Retail fraud at Home Depot typically occurs in several different ways:
- Concealing merchandise with the intent to steal
- Trying to push merchandise out the store
- Fraudulent return or exchanges of items never purchased at Home Depot
- Switching price tags on items
Sometimes shoplifting is done in tandem with other shoppers, sometimes the person acts alone, sometimes it occurs with the assistance of persons that work at Home Depot. Home Depot is aware of all the different ways that merchandise is lost to theft, and has taken active steps to eliminate or reduce the losses it incurs. How does Home Depot fight retail fraud?:
- The store does not hesitate to prosecute persons that are caught committing a theft offense. The reason for this is to deter others from attempting to shoplift. Loss prevention will go to court to testify, if necessary, in order for the prosecution to gain a conviction.
- The store has loss prevention that actively monitors the store for theft and suspicious activity. Loss prevention at Home Depot are well trained, and employ multiple persons to work as a team to uncover retail fraud.
- Loss prevention is assisted by technology. There are close circuit television cameras that monitor the entire store and parking lot. The cameras record the activity, and that evidence is provided to police. Theft detection devices are placed on higher ticket items.
- Loss prevention is aggressive, and is willing to chase a suspect down.
- Once a person is detained by loss prevention, a through investigation occurs. Loss prevention attempts to get verbal and written statements from the person detained. Loss prevention photographs the items involved, and calculates the price of the merchandise. Loss prevention writes their own reports to describe, step by step, what occurred. Police are given all of the evidence collected.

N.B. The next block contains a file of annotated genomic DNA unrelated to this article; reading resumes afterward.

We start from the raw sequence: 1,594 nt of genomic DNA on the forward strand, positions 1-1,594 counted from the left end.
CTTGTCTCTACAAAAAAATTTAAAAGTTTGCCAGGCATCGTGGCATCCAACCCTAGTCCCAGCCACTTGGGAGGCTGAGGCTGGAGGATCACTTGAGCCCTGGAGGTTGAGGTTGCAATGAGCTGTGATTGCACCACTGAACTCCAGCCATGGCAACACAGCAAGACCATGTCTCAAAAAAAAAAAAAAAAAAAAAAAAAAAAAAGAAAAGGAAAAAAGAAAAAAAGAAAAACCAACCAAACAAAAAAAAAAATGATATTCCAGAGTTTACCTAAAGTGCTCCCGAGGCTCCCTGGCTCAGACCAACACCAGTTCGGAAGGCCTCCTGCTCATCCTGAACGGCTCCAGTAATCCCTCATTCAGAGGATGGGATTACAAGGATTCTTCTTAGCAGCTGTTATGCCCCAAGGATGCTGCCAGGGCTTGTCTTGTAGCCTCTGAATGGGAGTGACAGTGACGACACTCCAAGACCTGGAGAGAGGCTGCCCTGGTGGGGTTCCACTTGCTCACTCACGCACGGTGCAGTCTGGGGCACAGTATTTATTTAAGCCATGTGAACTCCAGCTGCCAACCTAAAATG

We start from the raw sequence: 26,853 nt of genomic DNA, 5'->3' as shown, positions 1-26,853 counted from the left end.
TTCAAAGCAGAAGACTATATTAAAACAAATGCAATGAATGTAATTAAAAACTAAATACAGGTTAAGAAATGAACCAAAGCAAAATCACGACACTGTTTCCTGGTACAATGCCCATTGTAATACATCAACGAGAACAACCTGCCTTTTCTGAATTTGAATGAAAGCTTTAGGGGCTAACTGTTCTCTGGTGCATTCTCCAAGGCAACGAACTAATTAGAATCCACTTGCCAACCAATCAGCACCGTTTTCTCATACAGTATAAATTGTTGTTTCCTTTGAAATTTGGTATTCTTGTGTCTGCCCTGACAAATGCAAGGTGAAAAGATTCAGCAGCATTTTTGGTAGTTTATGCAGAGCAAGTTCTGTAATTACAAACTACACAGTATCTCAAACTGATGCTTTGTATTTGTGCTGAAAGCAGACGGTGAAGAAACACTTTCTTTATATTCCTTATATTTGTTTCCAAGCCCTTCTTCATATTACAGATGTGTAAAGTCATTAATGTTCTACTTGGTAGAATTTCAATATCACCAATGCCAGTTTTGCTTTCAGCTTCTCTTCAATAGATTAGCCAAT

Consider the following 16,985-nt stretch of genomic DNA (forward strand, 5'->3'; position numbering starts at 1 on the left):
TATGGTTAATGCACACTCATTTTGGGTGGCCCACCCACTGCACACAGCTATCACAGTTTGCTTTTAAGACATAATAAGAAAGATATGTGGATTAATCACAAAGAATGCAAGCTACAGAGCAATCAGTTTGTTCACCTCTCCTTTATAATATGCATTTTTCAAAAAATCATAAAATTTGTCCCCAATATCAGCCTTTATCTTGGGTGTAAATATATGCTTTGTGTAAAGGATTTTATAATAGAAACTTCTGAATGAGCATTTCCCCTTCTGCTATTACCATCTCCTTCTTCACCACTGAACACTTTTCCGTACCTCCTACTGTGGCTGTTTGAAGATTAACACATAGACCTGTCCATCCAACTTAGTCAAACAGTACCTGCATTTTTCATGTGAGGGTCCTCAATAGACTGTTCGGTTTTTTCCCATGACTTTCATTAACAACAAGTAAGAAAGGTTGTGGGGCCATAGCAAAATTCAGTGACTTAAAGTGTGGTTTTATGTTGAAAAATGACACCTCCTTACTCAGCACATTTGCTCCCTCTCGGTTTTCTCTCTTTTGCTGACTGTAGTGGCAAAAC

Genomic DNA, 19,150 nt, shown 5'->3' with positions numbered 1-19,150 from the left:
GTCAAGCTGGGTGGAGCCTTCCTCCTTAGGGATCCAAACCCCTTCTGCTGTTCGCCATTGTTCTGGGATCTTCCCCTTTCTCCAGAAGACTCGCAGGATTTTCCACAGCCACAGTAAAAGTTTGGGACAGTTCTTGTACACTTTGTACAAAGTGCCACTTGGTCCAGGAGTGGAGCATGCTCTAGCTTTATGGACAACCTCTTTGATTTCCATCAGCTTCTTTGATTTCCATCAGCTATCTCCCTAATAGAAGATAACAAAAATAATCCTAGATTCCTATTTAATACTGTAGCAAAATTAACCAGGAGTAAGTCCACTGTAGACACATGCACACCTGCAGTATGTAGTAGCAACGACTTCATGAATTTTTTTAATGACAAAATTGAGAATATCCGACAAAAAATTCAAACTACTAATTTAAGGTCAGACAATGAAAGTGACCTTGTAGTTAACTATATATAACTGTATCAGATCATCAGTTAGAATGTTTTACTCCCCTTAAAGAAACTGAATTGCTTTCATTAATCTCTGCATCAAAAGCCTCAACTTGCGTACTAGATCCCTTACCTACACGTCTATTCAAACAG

Once an arrest occurs, what happens next? The police will either issue a ticket and release the individual, or take the person into custody. The prosecution is then involved with the case.
Retail fraud can be prosecuted in Michigan under State law, or by local ordinance. Cases prosecuted under local ordinance are always 93 day misdemeanors (Retail Fraud 3rd Degree). Cases prosecuted under State law are either 93 day misdemeanors, 1 year misdemeanors, or 4 year felony charges depending upon the price of the merchandise, the Defendant’s prior history, and the circumstances of the case (Organized Retail Fraud, where a person steals from a store in order to resell the items is a 4 year felony in Michigan). For felony cases the Defendant may be subject to habitual offender sentencing if he or she has a prior high misdemeanor or felony record, which increases the maximum possible penalty.
The court will set a bond for theft related crimes. The bond takes into consideration whether or not the Defendant is a flight risk and/or a danger to the community. If a bond cannot be posted, the Defendant remains in jail until, at a minimum, the case is resolved.
For any theft at Home Depot it is recommended that you do not make any admissions to loss prevention or the police. Immediately thereafter, you should retain a lawyer with experience defending retail fraud cases.
Even if you are innocent, or even if you are guilty, an experienced retail fraud lawyer will help you obtain the best possible result. Retail fraud cases can affect your freedom, your employment, your ability to obtain a great career, your ability to travel, and your reputation. When it comes to your future you should never take chances by hiring any lawyer, requesting a court appointed lawyer, or by choosing to represent yourself. For high quality legal representation for a shoplifting arrest, I enthusiastically recommend attorney Daniel Hilf.